• The commemoration week will end with a series of interviews conducted on Monday April 23rd of leading scholars, survivors and historians as well as cast members and young people in a videotaped discussion about The Soap Myth and the role of theater as a tool for future Holocaust education and awareness.   These interviews will take place at NYC’s Museum of Jewish Heritage and will be added and made part of the production of The Soap Myth videotape distribution.  Those being interviewed include Jeff Cohen, Playwright The Soap Myth), Arnold Mittelman (Director The Soap Myth, President Producing Artistic Director National Jewish Theater Foundation), Greg Mullavey and Andi Potamkin (Cast  of The Soap Myth), David Marwell (Director of the Museum of Jewish Heritage), Bonnie Gurewitsch (Head Curator at the Museum of Jewish Heritage), Michael Berenbaum (Former Project Director of the United States Holocaust Memorial Museum and Former President and CEO of the SHOAH Foundation) and Holocaust Survivor Irving Roth.

The Soap Myth runs through April 22 at the Black Box Theatre at the Harold and Miriam Steinberg Center for Theatre, 111 West 46th St, between 6th Avenue and Broadway.  The schedule is as follows: Wednesday – Saturday at 8 pm; Saturday, and Sunday at 3 pm. There will be no public performance Thursday April 19th due to the videotaping of the play.  Tickets start at $50 and may be purchased online at www.nationaljewishtheater.com or by phoning (212) 352-3101.  A limited number of $20 student rush tickets will be available one hour before each performance for purchase at the box office, cash only.  For groups sales, please call (305) 365-8038.  Please visit www.NationalJewishTheater.com for more information.  The running time for The Soap Myth is 90 minutes with no intermission.

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Arnold Mittelman is the Producing Artistic Director of the National Jewish Theater, director of The Soap Myth and the former Producing Artistic Director for over two decades of the Coconut Grove Playhouse.  He helped found and lead the Whole Theater Company and the New York Free Theater.  Mr. Mittelman has created over 300 diverse productions including many that transferred to Broadway or the West End.  Directing credits encompass classics, dramas, comedies, musicals, and numerous world premieres, including the following: Mother Courage, by Brecht; Who's Afraid of Virginia Woolf, by Albee; and Touch of the Poet, by O'Neill, all starring Olympia Dukakis; The Madman of the Balconies, by Mario Vargas Llosa, starring Jose Ferrer; Love Letters, by A.R. Gurney, with Eli Wallach and Ann Jackson; and Lady Day at Emersons Bar and Grill, by Lainie Robertson, starring Ernestine Jackson.  Other directing credits include: premiere of Mixed Blessings, by Luis Santeiro, based on Molière’s Tartuffe; Once Upon a Song, starring Anthony Newley; and a re-imagined Bricusse-Newley Roar of the Greasepaint, with Larry Kert, Obba Babatundé, and Vivian Reed.  He directed Alone Together, by Lawrence Roman on Broadway, starring Janis Paige and Kevin McCarthy.  As a producer he is developing the first major Broadway and West End revival of the Bock-Harnick-Yellen musical, The Rothschilds, and was the sole producer of the Off-Broadway hit, Visiting Mr. Green, by Jeff Baron, starring Eli Wallach then Hal Linden.  Mr. Mittelman is the founding President of the American Theater Festival Foundation and a recipient of the George Abbott Award for outstanding achievement in the arts.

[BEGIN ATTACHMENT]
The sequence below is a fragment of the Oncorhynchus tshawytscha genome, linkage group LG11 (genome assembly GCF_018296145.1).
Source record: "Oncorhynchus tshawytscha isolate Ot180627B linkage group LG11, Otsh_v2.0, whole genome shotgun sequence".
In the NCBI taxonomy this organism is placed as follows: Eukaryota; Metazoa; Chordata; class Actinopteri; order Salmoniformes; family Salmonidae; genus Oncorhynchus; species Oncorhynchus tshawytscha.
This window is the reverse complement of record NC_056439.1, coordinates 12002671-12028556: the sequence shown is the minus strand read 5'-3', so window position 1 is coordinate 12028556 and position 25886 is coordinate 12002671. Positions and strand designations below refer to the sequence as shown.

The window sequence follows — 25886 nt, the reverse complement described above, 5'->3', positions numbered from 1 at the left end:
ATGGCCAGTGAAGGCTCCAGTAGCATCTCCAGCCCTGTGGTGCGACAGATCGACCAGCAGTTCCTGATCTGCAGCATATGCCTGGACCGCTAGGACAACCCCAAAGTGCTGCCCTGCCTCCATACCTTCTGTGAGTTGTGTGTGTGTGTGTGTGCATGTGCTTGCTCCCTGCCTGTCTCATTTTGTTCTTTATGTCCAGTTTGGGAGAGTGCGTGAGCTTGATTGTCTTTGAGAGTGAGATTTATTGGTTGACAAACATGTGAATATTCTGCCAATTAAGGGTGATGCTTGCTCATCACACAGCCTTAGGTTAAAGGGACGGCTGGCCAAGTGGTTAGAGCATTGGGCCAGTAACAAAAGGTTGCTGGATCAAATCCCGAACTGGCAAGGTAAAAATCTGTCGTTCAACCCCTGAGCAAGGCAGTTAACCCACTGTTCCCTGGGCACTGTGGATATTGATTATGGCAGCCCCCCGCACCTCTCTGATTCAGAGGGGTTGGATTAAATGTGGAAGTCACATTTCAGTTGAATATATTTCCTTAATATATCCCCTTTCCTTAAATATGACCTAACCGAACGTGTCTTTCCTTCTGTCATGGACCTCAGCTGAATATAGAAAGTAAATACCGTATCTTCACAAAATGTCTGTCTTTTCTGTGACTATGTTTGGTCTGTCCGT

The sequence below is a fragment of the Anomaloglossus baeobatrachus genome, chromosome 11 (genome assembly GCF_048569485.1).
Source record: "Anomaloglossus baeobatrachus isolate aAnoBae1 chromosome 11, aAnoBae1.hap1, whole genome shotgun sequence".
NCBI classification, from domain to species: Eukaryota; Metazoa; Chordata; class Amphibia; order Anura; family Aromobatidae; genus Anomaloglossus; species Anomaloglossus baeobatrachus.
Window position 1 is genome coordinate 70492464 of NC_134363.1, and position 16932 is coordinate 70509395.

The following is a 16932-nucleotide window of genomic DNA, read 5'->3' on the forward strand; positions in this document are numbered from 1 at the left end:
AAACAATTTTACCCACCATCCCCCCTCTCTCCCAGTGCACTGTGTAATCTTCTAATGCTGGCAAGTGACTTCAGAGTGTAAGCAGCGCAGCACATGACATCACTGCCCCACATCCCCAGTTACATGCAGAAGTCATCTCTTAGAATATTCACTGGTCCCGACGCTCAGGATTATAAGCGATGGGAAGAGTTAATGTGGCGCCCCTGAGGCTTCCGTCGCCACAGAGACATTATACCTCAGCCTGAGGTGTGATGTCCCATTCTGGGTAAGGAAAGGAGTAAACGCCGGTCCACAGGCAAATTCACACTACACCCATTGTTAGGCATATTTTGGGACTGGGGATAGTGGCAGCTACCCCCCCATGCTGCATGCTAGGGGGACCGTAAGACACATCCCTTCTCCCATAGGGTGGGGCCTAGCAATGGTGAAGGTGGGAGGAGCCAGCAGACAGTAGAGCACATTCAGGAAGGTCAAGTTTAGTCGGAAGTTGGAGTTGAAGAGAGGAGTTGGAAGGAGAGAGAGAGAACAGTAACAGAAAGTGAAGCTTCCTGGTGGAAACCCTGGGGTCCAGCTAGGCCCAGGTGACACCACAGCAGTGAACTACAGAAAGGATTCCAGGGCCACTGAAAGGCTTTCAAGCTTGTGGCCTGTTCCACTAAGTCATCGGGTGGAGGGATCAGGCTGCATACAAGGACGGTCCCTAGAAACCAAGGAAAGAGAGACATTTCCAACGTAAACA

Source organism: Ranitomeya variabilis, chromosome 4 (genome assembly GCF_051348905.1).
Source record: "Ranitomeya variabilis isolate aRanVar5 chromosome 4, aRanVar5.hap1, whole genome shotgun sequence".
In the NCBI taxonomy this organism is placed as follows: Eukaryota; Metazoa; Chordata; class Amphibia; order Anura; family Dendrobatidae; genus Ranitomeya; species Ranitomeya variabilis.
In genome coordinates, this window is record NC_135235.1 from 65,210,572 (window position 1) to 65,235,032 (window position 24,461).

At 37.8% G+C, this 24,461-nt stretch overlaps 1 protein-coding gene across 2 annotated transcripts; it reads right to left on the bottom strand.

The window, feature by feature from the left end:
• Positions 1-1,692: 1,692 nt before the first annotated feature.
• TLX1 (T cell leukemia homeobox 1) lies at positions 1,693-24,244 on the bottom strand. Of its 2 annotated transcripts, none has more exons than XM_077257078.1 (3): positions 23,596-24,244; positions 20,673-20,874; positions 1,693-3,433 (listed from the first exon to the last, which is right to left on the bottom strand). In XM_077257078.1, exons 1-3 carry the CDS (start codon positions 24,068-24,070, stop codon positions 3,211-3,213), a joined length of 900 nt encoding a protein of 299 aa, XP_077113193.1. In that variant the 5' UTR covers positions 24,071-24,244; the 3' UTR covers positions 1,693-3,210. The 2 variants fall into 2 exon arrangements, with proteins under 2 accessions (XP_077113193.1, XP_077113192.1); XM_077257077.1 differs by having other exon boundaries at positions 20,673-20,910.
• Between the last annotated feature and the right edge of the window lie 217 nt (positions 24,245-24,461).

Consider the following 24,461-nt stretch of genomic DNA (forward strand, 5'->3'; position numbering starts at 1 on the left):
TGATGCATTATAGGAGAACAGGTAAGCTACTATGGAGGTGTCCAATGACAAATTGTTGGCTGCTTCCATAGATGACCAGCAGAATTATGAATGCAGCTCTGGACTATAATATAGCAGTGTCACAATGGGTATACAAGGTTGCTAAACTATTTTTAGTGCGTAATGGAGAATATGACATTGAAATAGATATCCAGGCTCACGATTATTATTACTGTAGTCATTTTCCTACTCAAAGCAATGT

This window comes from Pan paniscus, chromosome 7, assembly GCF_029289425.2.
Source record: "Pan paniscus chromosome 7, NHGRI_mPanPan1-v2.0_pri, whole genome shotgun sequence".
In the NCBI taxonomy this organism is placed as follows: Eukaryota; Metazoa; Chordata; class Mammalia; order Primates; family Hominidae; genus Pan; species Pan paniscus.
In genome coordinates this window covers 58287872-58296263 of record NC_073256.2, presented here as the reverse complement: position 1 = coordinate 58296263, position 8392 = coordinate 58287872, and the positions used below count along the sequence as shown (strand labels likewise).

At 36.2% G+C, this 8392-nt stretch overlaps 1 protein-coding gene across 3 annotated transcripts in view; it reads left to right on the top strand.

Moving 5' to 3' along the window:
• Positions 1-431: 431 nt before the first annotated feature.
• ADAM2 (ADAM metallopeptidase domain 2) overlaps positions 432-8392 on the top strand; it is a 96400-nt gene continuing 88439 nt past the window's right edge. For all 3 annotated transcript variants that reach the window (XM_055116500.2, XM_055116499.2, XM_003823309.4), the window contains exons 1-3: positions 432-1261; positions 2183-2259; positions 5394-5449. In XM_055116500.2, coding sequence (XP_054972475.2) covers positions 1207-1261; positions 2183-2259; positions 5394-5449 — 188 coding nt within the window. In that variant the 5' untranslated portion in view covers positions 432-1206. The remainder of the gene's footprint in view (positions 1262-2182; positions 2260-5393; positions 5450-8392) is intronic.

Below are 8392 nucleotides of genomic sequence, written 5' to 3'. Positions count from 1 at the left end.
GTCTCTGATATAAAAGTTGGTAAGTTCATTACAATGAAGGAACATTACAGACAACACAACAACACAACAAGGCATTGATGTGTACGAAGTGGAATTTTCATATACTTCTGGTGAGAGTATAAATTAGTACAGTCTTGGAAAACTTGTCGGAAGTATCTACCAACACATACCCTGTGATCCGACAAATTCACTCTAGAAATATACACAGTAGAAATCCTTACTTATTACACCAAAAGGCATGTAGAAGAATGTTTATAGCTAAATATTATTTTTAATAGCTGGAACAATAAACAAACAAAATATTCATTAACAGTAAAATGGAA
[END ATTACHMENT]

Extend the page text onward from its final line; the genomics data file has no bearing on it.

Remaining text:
National Jewish Theater Foundation/National Jewish Theater (NJT) was founded 5 years ago as a not-for-profit 501c3 organization and has rapidly succeeded in fulfilling the promise of its name and mission by becoming a truly national/international theater company. Celebrating the genius, creativity, and history of the Jewish people, its work under the leadership of President/Producing Artistic Director Arnold Mittelman has shown in New York, South Florida, San Francisco, Los Angeles, Phoenix, Atlanta, Toronto, Dallas, and Minneapolis/St. Paul.  Supported by regional and national funders, NJT produced the premiere of the Soul of Gershwinthe Musical Journey of an American Klezmer.  NJT also produced Sholom Aleichem: Laughter Through Tears, with Theodore Bikel as author and actor.  NJT’s latest initiative is to create the first comprehensive research and production oriented Holocaust Theater Archive.  The company is filling an unfortunate void that has occurred by the loss of many professional resident English-speaking Jewish theaters, in major cities including New York.